High Risk Jurisdictions

In general, high-risk jurisdictions refer to countries or regions identified as having significant deficiencies in their regulatory and legal frameworks for combating money laundering, terrorist financing, and other financial crimes

These jurisdictions often lack stringent anti-money laundering (AML) and counter-terrorism financing (CTF) measures, making them susceptible to being used for illicit financial activities. 

Financial institutions and businesses are required to exercise enhanced due diligence when dealing with clients or transactions involving high-risk jurisdictions. 

This includes more rigorous verification processes, closer scrutiny of financial activities, and ongoing monitoring to detect and mitigate potential risks associated with these regions. 

Specific to the EU Commission, they are empowered to identify high-risk third countries which have strategic deficiencies in their anti-money laundering and countering the financing of terrorism frameworks. This reduces the risks that could pose threats to the EU's financial system.

The identification of high-risk counties is required in order to protect the EU financial system and the proper functioning of the internal market. 

In line with the Directive (EU) 2018/843 (5th Anti-Money Laundering Directive), gatekeepers, such as banks, are obliged to carefully consider business relationships and transactions involving high-risk third countries through increased checks and control measures defined under Article 18a of the Directive.

Latest version of the list of high-risk third countries

On 12 December 2023, the European Commission adopted a new Delegated Regulation in relation to third countries which have strategic deficiencies in their AML/CFT regimes. The Delegated Regulation amends Delegated Regulation (EU) 2016/1675.

The following jurisdictions are identified as having strategic deficiencies in their AML/CFT regimes. Note these are listed as Name of high-risk third country: date of entry into force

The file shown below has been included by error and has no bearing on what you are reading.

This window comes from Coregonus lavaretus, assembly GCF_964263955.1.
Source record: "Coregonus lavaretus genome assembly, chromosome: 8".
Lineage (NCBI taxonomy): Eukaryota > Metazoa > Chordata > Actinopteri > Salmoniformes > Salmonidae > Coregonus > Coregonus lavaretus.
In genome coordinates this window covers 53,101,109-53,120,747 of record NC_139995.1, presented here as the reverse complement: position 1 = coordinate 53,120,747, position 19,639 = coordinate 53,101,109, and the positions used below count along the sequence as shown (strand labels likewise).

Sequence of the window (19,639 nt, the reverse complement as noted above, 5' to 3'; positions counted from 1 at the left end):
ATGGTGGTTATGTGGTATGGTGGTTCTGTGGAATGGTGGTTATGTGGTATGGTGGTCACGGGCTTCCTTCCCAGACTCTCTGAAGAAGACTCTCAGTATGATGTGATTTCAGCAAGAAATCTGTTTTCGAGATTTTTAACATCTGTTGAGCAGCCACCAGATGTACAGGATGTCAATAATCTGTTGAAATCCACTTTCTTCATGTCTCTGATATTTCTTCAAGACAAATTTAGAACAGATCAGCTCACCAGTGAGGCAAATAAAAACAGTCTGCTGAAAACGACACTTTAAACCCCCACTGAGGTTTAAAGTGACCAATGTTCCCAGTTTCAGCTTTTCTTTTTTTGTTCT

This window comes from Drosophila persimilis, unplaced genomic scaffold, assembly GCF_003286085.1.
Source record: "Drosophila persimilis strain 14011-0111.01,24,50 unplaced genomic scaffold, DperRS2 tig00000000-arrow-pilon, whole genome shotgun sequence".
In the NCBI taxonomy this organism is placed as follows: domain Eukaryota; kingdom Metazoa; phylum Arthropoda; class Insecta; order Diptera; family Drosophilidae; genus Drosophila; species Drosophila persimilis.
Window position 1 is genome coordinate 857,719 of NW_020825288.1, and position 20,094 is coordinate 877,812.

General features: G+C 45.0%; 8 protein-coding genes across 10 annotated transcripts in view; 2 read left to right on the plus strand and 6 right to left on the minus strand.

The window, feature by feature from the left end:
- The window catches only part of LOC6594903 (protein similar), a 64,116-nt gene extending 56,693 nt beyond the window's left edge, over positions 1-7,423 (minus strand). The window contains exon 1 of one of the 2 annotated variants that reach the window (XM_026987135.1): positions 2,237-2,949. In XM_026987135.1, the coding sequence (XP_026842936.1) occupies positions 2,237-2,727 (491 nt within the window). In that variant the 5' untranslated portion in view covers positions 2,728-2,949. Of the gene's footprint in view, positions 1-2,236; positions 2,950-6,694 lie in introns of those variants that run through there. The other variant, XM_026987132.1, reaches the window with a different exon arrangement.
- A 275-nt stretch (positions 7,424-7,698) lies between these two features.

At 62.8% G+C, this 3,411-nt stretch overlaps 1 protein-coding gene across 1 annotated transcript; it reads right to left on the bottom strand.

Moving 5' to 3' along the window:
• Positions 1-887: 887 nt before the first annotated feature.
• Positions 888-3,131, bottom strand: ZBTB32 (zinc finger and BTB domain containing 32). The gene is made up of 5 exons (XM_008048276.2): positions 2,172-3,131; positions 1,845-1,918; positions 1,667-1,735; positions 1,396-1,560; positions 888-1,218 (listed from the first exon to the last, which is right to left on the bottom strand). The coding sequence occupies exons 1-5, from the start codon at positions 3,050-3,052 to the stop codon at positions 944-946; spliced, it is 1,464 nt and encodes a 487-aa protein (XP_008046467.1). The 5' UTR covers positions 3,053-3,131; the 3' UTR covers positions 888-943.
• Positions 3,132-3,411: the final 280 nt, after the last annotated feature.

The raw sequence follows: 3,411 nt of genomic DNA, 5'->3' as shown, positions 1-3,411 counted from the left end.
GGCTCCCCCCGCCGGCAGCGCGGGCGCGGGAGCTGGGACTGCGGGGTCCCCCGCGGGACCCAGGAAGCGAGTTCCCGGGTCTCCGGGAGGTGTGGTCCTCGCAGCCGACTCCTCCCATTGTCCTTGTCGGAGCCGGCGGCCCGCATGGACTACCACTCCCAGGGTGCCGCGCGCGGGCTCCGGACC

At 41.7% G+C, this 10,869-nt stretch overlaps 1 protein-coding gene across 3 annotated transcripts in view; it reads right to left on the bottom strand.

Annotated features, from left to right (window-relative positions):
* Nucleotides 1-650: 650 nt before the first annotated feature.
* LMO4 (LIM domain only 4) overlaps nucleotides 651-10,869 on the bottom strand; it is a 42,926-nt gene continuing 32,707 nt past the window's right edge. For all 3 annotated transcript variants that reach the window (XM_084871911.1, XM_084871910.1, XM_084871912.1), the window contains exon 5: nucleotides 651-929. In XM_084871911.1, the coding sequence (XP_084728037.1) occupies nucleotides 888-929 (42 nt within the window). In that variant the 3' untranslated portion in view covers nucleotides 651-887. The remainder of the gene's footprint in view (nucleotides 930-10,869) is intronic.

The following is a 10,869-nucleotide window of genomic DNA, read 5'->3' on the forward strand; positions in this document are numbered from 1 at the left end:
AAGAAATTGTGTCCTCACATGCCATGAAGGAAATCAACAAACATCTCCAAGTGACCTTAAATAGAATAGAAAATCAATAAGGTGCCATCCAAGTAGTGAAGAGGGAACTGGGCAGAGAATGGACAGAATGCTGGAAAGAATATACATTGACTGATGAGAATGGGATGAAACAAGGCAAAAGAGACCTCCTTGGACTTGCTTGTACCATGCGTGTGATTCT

• Afghanistan: 23 September 2016
  • Barbados: 1 October 2020
  • Burkina Faso: 13 March 2022
  • Cameroon: 18 October 2023
  • Democratic Republic of the Congo: 16 March 2023
  • Gibraltar: 16 March 2023
  • Haiti: 13 March 2022
  • Iran: 23 September 2016
  • Jamaica: 1 October 2020
  • Mali: 13 March 2022
  • Mozambique: 16 March 2023
  • Myanmar: 1 October 2020
  • Nigeria: 16 July 2023
  • North Korea: 23 September 2016
  • Panama: 1 October 2020
  • Philippines: 13 March 2022
  • Senegal: 13 March 2022
  • South Africa: 16 July 2023
  • South Sudan: 13 March 2022
  • Syria: 23 September 2016
  • Tanzania: 16 March 2023
  • Trinidad and Tobago: 6 March 2018
  • Uganda: 23 September 2016
  • United Arab Emirates: 16 March 2023
  • Vanuatu: 23 September 2016
  • Vietnam: 18 October 2023
  • Yemen: 23 September 2016

A consolidated version of the EU list is available (with only measures that have already entered into force).


Reference: EU Anti-money laundering and countering the financing of terrorism at international level


Other related terms:

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